Philadelphia’s recently enacted ban on feeding the homeless in public is now the subject of litigation, after the American Civil Liberties Union of Pennsylvania on June 5 filed a federal complaint against the city and Mayor Michael Nutter challenging the constitutionality of the controversial measure.
The ban, which prohibits outdoor feeding in all city parks, went into effect June 1.
The measure was fraught with controversy since day one by those who believe it was passed as a way to keep Philadelphia’s homeless residents from occupying the Benjamin Franklin Parkway, which is home to the new Barnes Foundation Museum.
The city has denied that accusation.
On Tuesday, the City of Philadelphia and its mayor were named as defendants in a lawsuit jointly filed by the ACLU and attorneys from the city firm Kairys, Rudovsky, Messing & Feinberg.
The plaintiffs named in the complaint are Chosen 300 Ministries Inc., the Rev. Brian Jenkins, The Welcome Church, the Rev. Violet Little, The King’s Jubilee, the Rev. Cranford Coulter, Philly Restart and Adam Bruckner.
The plaintiffs are churches and church leaders “devoutly committed to the plight of those in need,” the lawsuit states.
For more than a decade, the plaintiffs have operated programs that distribute free food in city parks to homeless individuals, according to the complaint.
“Food sharing programs for the homeless also express an important message about the desperate circumstances of the poor,” the suit states. “The programs have been hugely successful, furthering the religious mission of the plaintiffs and providing, at no cost to the City, a needed social service. The programs have functioned continuously without significant interference by government officials or adverse effect on the public interest.”
The lawsuit claims that the feeding ban, which, if violated, will result in “legal sanctions” against the violators, is a violation of the plaintiffs’ rights under the Free Exercise and Free Speech Clauses of the First Amendment of the U.S. Constitution and Pennsylvania’s Religious Freedom Protection Act.
The plaintiffs seek injunctive and declaratory relief.
The feeding ban was not done through City Council ordinance but rather as a directive by the mayor to the city’s Parks and Recreation Commissioner, according to past news reports.
The stated desire of the Nutter administration was to conduct homeless feedings indoors where it is supposedly safer.
As part of the measure, the mayor instructed the Commissioner of Public Property to establish a temporary food distribution center located on the City Hall apron in which outdoor feeders could sign up to obtain water and toilet use, according to a press release from the mayor’s office.
Local media has reported that the idea for the outdoor feeding ban came about following the Occupy Philadelphia movement’s encampment outside of City Hall.
The city’s health commissioner claimed that the Occupiers had “no authority” to ensure the food they handed out to folks was up to safety standards.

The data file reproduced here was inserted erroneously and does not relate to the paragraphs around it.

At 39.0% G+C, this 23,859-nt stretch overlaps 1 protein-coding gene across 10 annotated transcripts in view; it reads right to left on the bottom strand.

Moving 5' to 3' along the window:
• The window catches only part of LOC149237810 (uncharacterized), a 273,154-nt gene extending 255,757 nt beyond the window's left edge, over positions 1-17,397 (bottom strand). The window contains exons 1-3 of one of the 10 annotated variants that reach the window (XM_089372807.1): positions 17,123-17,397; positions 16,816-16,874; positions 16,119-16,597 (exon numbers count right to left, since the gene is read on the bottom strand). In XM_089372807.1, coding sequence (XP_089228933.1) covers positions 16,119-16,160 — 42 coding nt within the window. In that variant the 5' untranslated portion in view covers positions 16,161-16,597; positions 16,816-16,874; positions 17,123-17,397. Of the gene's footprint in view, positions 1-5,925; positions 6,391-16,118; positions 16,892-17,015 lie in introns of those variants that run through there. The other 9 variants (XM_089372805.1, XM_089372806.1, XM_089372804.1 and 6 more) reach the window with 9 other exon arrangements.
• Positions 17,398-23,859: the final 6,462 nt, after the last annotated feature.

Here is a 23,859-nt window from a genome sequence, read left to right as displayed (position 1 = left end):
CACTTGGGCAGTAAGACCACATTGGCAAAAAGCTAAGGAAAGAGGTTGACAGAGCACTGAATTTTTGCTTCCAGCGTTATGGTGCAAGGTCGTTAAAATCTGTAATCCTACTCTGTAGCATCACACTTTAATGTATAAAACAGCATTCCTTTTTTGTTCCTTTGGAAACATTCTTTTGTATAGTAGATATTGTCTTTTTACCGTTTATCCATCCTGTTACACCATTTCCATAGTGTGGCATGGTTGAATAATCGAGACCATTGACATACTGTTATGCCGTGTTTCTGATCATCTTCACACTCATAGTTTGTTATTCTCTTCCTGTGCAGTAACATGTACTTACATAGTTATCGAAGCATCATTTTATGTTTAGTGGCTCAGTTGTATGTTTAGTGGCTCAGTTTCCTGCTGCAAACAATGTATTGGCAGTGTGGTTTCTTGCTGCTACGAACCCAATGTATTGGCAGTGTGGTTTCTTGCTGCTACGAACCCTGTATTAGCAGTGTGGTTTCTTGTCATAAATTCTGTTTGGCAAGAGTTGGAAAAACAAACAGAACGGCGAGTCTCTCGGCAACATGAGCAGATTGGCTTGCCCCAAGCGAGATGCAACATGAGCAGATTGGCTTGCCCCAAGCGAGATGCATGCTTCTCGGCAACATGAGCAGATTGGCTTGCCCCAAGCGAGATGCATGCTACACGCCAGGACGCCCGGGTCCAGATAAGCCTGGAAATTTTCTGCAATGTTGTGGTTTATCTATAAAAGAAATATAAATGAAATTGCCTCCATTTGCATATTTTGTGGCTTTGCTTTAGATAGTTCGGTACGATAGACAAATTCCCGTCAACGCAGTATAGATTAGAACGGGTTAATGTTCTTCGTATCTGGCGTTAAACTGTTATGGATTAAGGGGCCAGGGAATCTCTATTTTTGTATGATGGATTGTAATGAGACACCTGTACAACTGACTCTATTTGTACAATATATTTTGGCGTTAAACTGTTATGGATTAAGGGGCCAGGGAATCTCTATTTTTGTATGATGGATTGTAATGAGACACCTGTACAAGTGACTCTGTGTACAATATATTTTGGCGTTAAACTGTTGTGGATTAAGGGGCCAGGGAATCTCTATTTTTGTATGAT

In the lawsuit, the ACLU claims that the plaintiffs’ long experience in providing food to the homeless has shown that many homeless will not enter indoor facilities where free food is offered.
“Some homeless report that food served at indoor locations is not particularly good or has made them sick; others are simply afraid to enter indoor settings,” the suit states. “Many have had negative experiences in shelters which they believe are unsafe, unwelcoming and/or unhealthy.”
The complaint goes on to state that the plaintiffs also believe that sharing food in a “centrally located public place – rather than a remote indoor location – serves the critical purpose of bringing widespread attention to the plight of the homeless.”
In their suit, the plaintiff’s claim that they have always complied with health and safety regulations and standards in their feedings in Fairmount Park, the city’s park system, and that they always clean the areas after food is served.
The lawsuit claims that the idea for the ban only came about in the weeks leading up to the opening of the new Barnes Foundation Museum on the Benjamin Franklin Parkway in an upscale portion of downtown Philadelphia.
As for the designated area on the City Hall apron, the plaintiffs claim that the parks along the Benjamin Franklin Parkway would be a much safer and nicer area in which to conduct feedings.
The City Hall location, the suit claims, is surrounded by heavy traffic and concrete slabs, making it less appealing and less safe.
The plaintiffs believe the true reason for the ban has to do with removing the homeless from the vicinity of the new museum, an obvious tourist attraction.
“The amended regulations, the Mayor’s policy statements, and the timing of the City’s actions demonstrate a determination to remove from the vicinity of the Barnes Foundation those that some view as undesirable to the public image of the City of Philadelphia,” the lawsuit states.
“The City policy does not further a significant state interest and does not provide ample alternative channels for the plaintiffs to disseminate their message of the desperate circumstances of the poor and the need for compassion.”
The plaintiffs seek declaratory judgment that the feeding ban is unconstitutional, and a permanent injunction prohibiting the city from implementing and continuing the ban.
The federal case number is 2:12-cv-03159-WY.